Remaining in the Growth Zone
Helping others can give us a sense of fulfillment. We can extend help to other teachers in need by listening to them, encouraging them, sharing useful community, church and school-based resources, checking in on them often to see how they are doing and more. We can also practise gratitude by thanking them specifically for what they have done well and reminding them of the difference they make every single day in their work with the students (Keely Swartzer, 2020).
Focus on the present and live fully in each moment by practising mindfulness, prayer and meditation or journaling. Engaging in self-care, such as practising compassion for yourself and doing the things you like, as well as keeping an open mind to be better prepared for changes can also help you remain in the Growth Zone. Educator and MSC Teacher, Lisa Baylis, MEd, provides The STOP and SLOW Practice below:
Additionally, to help you improve your adaptability in your teaching profession, you can consider methods, such as self-assessment, scenario-based learning, role plays or other professional development programmes (Granziera et al., 2019).
For students to be well, educators also need to be healthy, well and adaptable to mould and inspire their students. When we do this from a place of kindness and compassion, we will all grow to be healthier and happier human beings (Baylis, 2021).
Abby Moore (2020). How To Limit Your News Consumption While Staying Informed, From An Integrative MD. mindbodygreen. https://www.mindbodygreen.com/articles/limit-news-while-staying-informed
Allen, D.D., Cobb, J.B. & Danger, S. (2003). In-service teachers mentoring aspiring teachers. Mentoring and Tutoring: Partnership in Learning, 11(2), 177-182. doi:10.1080/13611260306854.
Ang Hwee Min (2021). Workload for teachers ‘more than doubled’ during COVID-19 pandemic: Chan Chun Sing. CNA Singapore. https://www.channelnewsasia.com/singapore/teachers-workload-more-doubled-covid-19-pandemic-chan-chun-sing-2285021
Best Care EAP. What do I want to be during COVID-19? https://bestcareeap.org/sites/eap/files/migrated_files/eap/uploads/PDF/COVID-CIRCLE-HELP-LINE-AD.pdf
Clarity Singapore Limited (2021). Thriving in the Pandemic: Adaptability Workshop.
Helena Granziera, Rebecca J. Collie & Andrew J. Martin, (2018). Being able to adapt in the classroom improves teachers’ well-being. The Conversation. https://theconversation.com/being-able-to-adapt-in-the-classroom-improves-teachers-well-being-95788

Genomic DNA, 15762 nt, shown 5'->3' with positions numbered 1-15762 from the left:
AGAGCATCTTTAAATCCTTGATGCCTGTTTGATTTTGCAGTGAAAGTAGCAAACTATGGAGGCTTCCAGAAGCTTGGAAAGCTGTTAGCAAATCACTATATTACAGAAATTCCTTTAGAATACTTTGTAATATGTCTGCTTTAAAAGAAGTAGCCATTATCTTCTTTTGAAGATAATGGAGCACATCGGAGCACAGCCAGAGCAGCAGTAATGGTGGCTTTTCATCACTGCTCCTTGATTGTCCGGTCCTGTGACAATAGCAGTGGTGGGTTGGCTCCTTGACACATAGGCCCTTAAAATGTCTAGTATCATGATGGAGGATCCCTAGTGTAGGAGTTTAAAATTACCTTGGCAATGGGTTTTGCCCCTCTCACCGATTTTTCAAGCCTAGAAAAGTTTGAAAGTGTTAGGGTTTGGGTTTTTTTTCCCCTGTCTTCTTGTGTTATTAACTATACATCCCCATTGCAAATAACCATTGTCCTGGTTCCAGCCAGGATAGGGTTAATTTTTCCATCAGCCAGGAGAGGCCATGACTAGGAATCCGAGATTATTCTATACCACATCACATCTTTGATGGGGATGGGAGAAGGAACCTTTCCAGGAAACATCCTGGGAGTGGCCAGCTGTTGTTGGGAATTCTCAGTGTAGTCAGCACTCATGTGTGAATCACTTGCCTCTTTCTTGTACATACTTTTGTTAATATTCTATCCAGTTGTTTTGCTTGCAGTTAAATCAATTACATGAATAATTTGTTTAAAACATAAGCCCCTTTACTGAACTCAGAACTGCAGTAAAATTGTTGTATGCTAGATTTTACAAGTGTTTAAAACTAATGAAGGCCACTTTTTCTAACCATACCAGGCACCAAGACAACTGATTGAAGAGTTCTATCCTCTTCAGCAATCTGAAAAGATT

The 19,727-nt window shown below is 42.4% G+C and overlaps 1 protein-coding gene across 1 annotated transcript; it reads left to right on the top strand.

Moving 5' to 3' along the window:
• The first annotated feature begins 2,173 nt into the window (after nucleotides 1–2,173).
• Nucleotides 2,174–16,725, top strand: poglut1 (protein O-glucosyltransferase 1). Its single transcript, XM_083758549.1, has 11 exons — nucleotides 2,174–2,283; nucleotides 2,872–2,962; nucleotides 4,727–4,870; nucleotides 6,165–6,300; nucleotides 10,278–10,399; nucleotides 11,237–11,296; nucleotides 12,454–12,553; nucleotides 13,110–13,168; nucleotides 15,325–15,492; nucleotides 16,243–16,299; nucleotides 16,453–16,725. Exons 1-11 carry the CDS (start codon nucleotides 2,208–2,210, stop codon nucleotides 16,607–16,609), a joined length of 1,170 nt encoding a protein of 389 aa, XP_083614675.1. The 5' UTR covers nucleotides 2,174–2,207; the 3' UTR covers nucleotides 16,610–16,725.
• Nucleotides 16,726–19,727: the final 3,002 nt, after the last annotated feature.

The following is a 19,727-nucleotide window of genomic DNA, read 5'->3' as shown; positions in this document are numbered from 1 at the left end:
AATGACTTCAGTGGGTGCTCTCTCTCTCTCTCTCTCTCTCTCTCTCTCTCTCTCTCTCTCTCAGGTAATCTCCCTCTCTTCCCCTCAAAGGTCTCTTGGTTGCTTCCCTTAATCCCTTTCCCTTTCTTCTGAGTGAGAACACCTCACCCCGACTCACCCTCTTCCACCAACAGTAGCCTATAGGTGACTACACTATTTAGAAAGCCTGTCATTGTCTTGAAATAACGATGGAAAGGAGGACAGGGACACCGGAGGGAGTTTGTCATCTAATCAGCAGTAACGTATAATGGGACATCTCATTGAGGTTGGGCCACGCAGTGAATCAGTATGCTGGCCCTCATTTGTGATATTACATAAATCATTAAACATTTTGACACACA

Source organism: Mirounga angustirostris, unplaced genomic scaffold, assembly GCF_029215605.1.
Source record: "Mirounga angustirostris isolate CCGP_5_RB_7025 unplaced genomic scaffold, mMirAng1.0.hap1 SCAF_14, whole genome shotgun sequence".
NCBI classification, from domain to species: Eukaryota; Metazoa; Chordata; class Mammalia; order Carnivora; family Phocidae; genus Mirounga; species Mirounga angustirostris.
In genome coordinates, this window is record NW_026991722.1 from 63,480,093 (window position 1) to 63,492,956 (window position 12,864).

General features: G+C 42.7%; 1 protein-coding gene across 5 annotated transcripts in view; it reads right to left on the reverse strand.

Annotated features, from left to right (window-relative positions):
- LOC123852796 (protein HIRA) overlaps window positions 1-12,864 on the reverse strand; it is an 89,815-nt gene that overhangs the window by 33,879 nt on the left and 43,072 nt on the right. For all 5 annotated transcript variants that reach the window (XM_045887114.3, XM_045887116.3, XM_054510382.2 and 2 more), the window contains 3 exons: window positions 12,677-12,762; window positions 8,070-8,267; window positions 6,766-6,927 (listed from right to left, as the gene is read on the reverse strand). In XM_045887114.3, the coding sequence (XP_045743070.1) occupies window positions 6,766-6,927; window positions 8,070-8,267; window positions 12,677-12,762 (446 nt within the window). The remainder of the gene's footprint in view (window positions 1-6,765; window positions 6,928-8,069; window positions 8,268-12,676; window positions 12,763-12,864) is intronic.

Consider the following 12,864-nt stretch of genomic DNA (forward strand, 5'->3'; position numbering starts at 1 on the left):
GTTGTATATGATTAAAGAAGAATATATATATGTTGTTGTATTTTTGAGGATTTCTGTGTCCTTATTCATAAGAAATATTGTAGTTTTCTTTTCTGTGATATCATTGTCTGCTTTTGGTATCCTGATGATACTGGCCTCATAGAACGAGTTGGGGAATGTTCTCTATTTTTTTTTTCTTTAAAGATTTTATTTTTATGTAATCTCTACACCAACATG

Helena Granziera, Rebecca J. Collie & Andrew J. Martin, (2019). Adaptability: An important capacity to cultivate among pre-service teachers. Psychology Teaching Review Vol. 25 No. 1, 2019. https://files.eric.ed.gov/fulltext/EJ1216443.pdf
Keely Swartner (2020). 5 Ways Educators Can Support Each Other. Learners Edge. https://www.learnersedge.com/blog/5-ways-educators-can-support-each-other
Lisa Baylis (2021). STOP and SLOW: Self-Care and Compassion Practice for Educators. Center for Mindful Self-Compassion. https://centerformsc.org/self-care-compassion-for-educators-baylis/
TeacherVision Staff. Classroom Routines and Schedules. TeacherVision. https://www.teachervision.com/curriculum-planning/routines-schedules
The SHARE Team (2021). Teacher Rejuvenation: The Art of Letting Go of What’s Beyond Your Control. Resilient Educator. https://resilienteducator.com/rejuvenation-challenge/art-of-letting-go/
VandenBos, G.R. (2015). American Psychological Association (APA) Dictionary of Psychology (2nd ed.). Washington DC: American Psychological Association.
About the Author:
Founder of GOVE | Lecturer | Teacher | Tutor | Coach | Trainer | BRAVE Volunteer
Seraphina Chan is a BRAVE volunteer at Clarity Singapore Limited. She earned a Statement of Accomplishment from Nanyang Technological University (NIE) in Assessment for Learning and Facilitating Learning in the Digital Age and successfully completed Essentials of Global Health from Yale and Psychological First Aid from John Hopkins University. She has previously written for the Church of Our Lady of Perpetual Succour and covered topics on spirituality, relationships and faith. She served in the Liturgy of the Word for Children and Communications Ministry.